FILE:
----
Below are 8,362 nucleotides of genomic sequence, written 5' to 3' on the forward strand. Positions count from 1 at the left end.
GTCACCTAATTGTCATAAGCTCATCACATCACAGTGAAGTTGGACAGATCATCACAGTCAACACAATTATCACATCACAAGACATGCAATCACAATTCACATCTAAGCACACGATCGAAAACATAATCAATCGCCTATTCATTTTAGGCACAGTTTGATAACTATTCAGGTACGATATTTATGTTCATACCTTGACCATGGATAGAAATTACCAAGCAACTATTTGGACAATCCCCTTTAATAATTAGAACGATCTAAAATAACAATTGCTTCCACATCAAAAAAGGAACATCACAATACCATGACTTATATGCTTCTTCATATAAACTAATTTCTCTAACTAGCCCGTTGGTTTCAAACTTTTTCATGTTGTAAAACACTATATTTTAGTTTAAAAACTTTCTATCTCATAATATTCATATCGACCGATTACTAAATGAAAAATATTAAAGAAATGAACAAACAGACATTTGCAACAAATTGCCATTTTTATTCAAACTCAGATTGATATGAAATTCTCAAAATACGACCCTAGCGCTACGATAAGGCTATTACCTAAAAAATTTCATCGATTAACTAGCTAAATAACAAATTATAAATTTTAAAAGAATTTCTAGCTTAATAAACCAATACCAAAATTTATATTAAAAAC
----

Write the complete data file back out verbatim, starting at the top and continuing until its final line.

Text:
Below are 8,362 nucleotides of genomic sequence, written 5' to 3' on the forward strand. Positions count from 1 at the left end.
GTCACCTAATTGTCATAAGCTCATCACATCACAGTGAAGTTGGACAGATCATCACAGTCAACACAATTATCACATCACAAGACATGCAATCACAATTCACATCTAAGCACACGATCGAAAACATAATCAATCGCCTATTCATTTTAGGCACAGTTTGATAACTATTCAGGTACGATATTTATGTTCATACCTTGACCATGGATAGAAATTACCAAGCAACTATTTGGACAATCCCCTTTAATAATTAGAACGATCTAAAATAACAATTGCTTCCACATCAAAAAAGGAACATCACAATACCATGACTTATATGCTTCTTCATATAAACTAATTTCTCTAACTAGCCCGTTGGTTTCAAACTTTTTCATGTTGTAAAACACTATATTTTAGTTTAAAAACTTTCTATCTCATAATATTCATATCGACCGATTACTAAATGAAAAATATTAAAGAAATGAACAAACAGACATTTGCAACAAATTGCCATTTTTATTCAAACTCAGATTGATATGAAATTCTCAAAATACGACCCTAGCGCTACGATAAGGCTATTACCTAAAAAATTTCATCGATTAACTAGCTAAATAACAAATTATAAATTTTAAAAGAATTTCTAGCTTAATAAACCAATACCAAAATTTATATTAAAAAC